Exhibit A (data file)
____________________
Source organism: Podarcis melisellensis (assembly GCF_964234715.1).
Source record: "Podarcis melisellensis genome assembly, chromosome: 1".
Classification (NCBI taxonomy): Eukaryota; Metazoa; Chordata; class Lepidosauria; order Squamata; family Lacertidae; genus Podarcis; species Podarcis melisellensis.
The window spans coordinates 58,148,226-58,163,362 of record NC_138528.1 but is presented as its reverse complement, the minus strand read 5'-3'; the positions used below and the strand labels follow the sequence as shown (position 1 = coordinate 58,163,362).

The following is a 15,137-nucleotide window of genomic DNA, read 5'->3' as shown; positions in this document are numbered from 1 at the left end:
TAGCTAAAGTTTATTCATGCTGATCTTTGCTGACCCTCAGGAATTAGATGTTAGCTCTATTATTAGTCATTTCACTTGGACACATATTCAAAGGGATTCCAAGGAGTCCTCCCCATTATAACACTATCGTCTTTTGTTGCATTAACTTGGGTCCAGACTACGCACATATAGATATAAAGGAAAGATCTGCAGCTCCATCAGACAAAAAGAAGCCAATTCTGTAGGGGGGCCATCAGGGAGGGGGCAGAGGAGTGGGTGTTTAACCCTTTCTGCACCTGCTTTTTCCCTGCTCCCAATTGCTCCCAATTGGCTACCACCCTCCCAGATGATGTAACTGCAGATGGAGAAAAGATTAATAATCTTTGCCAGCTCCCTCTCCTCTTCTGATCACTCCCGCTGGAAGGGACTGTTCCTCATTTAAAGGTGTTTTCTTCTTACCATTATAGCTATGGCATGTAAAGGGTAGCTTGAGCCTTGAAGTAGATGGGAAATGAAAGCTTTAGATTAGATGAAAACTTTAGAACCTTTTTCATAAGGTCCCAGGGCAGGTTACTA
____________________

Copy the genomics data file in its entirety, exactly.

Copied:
Source organism: Podarcis melisellensis (assembly GCF_964234715.1).
Source record: "Podarcis melisellensis genome assembly, chromosome: 1".
Classification (NCBI taxonomy): Eukaryota; Metazoa; Chordata; class Lepidosauria; order Squamata; family Lacertidae; genus Podarcis; species Podarcis melisellensis.
The window spans coordinates 58,148,226-58,163,362 of record NC_138528.1 but is presented as its reverse complement, the minus strand read 5'-3'; the positions used below and the strand labels follow the sequence as shown (position 1 = coordinate 58,163,362).

The following is a 15,137-nucleotide window of genomic DNA, read 5'->3' as shown; positions in this document are numbered from 1 at the left end:
TAGCTAAAGTTTATTCATGCTGATCTTTGCTGACCCTCAGGAATTAGATGTTAGCTCTATTATTAGTCATTTCACTTGGACACATATTCAAAGGGATTCCAAGGAGTCCTCCCCATTATAACACTATCGTCTTTTGTTGCATTAACTTGGGTCCAGACTACGCACATATAGATATAAAGGAAAGATCTGCAGCTCCATCAGACAAAAAGAAGCCAATTCTGTAGGGGGGCCATCAGGGAGGGGGCAGAGGAGTGGGTGTTTAACCCTTTCTGCACCTGCTTTTTCCCTGCTCCCAATTGCTCCCAATTGGCTACCACCCTCCCAGATGATGTAACTGCAGATGGAGAAAAGATTAATAATCTTTGCCAGCTCCCTCTCCTCTTCTGATCACTCCCGCTGGAAGGGACTGTTCCTCATTTAAAGGTGTTTTCTTCTTACCATTATAGCTATGGCATGTAAAGGGTAGCTTGAGCCTTGAAGTAGATGGGAAATGAAAGCTTTAGATTAGATGAAAACTTTAGAACCTTTTTCATAAGGTCCCAGGGCAGGTTACTA